of court if they discuss information subject to an injunction
is to raise it during parliamentary proceedings, which are almost
always held in public and recorded. An alternative approach would
be for the member to raise it with a select committee, sitting
230. We regard freedom of speech in Parliament
as a fundamental constitutional principle. Over the last
couple of years a few members have revealed in Parliament information
covered by injunctions. We have considered carefully proposals
for each House to instigate procedures to prevent members from
revealing information subject to privacy injunctions. The threshold
for restricting what members can say during parliamentary proceedings
should be high. We do not believe that the threshold has yet been
231. If the revelation of injuncted information
becomes more commonplace, if injunctions are being breached gratuitously,
or if there is evidence that parliamentarians are routinely being
"fed" injuncted material with the intention of it being
revealed in Parliament, then we recommend that the Procedure Committees
in each House should examine the proposals made to us for new
restrictions with a view to implementing them.
Media reporting of parliamentary
232. The freedom of the press to report what
is said in Parliament is an essential link in the chain between
those who make law and those affected by it.
Parliamentary freedom of speech would be of little value if what
is said in Parliament could not be freely communicated outside
Parliament. However, the freedom of the media to report parliamentary
proceedings is not part of the privilege of Parliament, but derives
from the common law and statute.
233. The Parliamentary Papers Act 1840 gives
absolute privilege to Hansard and any document ordered to be printed
by either House of Parliament. It gives qualified privilege to
extracts or abstracts from Hansard or other parliamentary papers.
Such extracts or abstracts will be protected if they are published
bona fide and without malice. The Master of the Rolls'
"Qualified privilege arises where such a summary
is published in good faith and without malice. There is no judicial
decision as to whether a summary of material published in Hansard
which intentionally had the effect of frustrating a court order
would be in good faith and without malice.
Where media reporting of Parliamentary proceedings
does not simply reprint copies of Hansard or amount to summaries
of Hansard or parliamentary proceedings they may well not attract
Where media reporting of Parliamentary proceedings
does not attract qualified privilege, it is unclear whether it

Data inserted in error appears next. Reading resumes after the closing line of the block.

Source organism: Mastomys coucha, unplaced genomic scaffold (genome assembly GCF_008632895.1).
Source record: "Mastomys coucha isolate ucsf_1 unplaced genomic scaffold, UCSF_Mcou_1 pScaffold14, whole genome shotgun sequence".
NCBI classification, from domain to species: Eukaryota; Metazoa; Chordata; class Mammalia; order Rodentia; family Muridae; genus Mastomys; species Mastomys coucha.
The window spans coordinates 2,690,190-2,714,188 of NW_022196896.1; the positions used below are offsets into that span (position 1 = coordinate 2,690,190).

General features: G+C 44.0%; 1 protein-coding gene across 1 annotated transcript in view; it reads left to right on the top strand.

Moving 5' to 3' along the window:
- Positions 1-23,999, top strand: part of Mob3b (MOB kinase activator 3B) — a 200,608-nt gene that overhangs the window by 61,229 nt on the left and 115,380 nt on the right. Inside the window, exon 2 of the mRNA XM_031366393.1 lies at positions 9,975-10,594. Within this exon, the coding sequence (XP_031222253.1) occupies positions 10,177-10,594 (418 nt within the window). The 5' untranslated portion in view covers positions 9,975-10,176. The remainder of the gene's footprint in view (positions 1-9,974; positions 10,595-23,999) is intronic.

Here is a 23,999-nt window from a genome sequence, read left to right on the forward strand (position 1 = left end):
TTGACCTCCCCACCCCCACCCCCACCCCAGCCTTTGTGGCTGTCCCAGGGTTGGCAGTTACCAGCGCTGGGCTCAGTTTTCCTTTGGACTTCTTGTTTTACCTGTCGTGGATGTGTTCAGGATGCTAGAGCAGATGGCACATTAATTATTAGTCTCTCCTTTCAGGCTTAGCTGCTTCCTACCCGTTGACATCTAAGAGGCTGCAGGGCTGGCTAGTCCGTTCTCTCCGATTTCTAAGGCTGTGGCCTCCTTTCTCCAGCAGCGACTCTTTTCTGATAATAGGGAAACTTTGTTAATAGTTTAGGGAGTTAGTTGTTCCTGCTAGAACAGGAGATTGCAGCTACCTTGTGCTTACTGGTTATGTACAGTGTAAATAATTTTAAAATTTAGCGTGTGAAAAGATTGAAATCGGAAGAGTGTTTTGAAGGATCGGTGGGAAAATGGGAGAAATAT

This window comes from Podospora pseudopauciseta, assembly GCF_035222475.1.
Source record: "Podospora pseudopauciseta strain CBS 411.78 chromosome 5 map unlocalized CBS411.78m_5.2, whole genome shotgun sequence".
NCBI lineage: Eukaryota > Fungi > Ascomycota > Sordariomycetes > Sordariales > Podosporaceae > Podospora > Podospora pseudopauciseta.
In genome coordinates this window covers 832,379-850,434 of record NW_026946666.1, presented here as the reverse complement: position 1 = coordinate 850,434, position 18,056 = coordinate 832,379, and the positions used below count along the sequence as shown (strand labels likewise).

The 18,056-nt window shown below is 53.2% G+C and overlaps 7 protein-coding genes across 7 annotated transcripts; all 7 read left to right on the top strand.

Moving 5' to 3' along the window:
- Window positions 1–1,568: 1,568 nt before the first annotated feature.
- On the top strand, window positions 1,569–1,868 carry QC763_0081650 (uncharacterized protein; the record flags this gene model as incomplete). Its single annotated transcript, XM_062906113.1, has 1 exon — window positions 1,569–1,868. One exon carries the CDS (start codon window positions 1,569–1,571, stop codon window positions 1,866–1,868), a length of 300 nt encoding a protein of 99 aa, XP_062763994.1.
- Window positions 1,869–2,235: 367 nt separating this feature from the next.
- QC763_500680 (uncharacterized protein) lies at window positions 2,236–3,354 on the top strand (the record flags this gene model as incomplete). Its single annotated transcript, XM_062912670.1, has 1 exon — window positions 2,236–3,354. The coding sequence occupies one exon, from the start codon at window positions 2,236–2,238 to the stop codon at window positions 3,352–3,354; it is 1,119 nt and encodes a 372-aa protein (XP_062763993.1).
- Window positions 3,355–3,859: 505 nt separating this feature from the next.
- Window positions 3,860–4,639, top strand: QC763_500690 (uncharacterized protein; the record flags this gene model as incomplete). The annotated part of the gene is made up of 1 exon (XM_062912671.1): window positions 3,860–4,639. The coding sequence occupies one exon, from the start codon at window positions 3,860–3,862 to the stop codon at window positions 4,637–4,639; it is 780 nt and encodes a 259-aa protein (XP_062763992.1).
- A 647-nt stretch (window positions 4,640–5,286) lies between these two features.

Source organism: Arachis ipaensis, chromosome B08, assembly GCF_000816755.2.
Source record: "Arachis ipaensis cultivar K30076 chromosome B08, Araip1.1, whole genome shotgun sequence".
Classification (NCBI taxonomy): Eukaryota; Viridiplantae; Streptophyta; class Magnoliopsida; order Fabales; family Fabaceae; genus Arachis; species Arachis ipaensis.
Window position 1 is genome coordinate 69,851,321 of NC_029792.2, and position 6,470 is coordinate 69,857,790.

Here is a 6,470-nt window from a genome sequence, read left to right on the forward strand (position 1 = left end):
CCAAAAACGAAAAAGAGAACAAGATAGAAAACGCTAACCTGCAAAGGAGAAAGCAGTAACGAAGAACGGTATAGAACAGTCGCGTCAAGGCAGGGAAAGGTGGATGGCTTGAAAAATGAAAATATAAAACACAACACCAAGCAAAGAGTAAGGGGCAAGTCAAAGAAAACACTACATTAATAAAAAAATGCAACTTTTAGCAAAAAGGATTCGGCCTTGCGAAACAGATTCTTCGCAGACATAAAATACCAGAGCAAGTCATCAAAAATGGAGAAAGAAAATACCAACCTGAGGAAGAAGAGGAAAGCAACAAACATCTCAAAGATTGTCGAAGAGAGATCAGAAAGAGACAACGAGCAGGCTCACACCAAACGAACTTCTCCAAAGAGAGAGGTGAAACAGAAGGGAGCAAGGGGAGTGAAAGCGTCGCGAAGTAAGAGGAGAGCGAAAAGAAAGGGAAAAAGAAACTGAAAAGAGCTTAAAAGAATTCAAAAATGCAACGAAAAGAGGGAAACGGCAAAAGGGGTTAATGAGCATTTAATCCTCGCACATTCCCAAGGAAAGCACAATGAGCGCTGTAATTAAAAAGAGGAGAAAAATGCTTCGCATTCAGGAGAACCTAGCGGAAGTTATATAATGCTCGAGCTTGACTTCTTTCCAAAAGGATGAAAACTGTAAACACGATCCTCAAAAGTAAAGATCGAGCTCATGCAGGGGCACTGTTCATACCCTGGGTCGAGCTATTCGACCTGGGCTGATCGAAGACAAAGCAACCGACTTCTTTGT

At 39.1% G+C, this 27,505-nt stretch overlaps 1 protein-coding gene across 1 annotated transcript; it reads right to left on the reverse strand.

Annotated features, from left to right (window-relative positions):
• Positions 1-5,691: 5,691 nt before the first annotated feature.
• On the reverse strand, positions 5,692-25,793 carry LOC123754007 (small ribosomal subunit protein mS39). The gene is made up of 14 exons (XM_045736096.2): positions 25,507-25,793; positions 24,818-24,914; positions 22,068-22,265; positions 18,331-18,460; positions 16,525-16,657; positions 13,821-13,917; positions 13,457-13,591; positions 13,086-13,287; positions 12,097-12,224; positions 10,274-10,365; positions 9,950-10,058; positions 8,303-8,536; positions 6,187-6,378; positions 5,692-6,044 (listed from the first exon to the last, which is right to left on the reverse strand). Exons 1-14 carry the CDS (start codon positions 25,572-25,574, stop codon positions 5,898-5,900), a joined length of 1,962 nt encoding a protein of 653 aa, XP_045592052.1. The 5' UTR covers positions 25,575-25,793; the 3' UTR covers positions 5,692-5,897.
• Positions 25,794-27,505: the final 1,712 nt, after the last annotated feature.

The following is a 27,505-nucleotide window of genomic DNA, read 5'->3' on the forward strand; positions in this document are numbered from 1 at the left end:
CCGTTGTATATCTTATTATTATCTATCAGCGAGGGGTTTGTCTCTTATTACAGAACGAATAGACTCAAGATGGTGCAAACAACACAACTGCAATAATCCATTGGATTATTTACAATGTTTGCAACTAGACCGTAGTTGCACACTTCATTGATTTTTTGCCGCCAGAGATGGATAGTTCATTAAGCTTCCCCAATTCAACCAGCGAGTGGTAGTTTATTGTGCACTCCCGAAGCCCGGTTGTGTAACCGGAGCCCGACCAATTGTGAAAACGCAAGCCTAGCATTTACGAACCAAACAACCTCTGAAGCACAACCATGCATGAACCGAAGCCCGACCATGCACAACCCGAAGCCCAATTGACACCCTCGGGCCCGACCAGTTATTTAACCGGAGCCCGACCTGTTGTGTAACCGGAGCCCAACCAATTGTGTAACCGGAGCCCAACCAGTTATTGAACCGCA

would be protected at common law from contempt proceedings if
it breached a court order. There is such protection in defamation
proceedings for honest, fair and accurate reporting of Parliamentary
proceedings. There is no reported case which decides whether the
common law protection from contempt applies. There is an argument
that the common law should adopt the same position in respect
of reports of Parliamentary proceedings as it does in respect
of reports of court proceedings."
234. Perhaps in view of these uncertainties the
Government in their announcement about the draft parliamentary
privilege bill and green paper said that the green paper will
discuss "whether there should be changes to the law on reporting
of parliamentary proceedings in the media."
235. There is qualified privilege in defamation
for a "fair and accurate report" of parliamentary proceedings.
There is no requirement to demonstrate that the report is bona
fide. The Attorney General has stated that it is "an
open question as to whether something said in Parliament in breach
of a court order may be repeated in the press."
The question becomes particularly pertinent if the media report
parliamentary proceedings knowing them to breach a court order.
236. This can mean uncertainty for the media
in what they may report. Broadcasters had to think carefully before
broadcasting John Hemming MP's naming of Ryan Giggs in
May 2011. There
was also uncertainty at the time about whether the Guardian
would be in contempt of court for revealing the existence
of the Trafigura super-injunction. There was support for the law
237. We received evidence cautioning against
granting absolute immunity for all reports of parliamentary proceedings
that are fair and accurate.
In particular, there is the possibility of the media passing private
information covered by a court injunction to members, encouraging
them to use the information in parliamentary proceedings, and
then reporting on those proceedings in the knowledge that no legal
consequences can follow. Anecdote suggests that may already have
temptation for it to become more common would surely be greater
if the requirement to act in good faith was absent.
238. The 1840 Act was drafted so as to apply
to reporting of parliamentary proceedings as they existed at that
time. That often
consisted of (lengthy) abstracts from Hansard. It does not expressly
apply to the more modern approach of reporting what occurs in
Parliament rather than quoting from it.
239. Unless they are publishing an extract or
abstract of Hansard, the media in reporting the revelation of
injuncted information would have to rely on the protection of
the common law. There is limited common law protection for the
media in defamation proceedings,
but there is no authority as to whether there is common law protection
against proceedings for contempt of court in respect of a fair
and accurate report of parliamentary proceedings.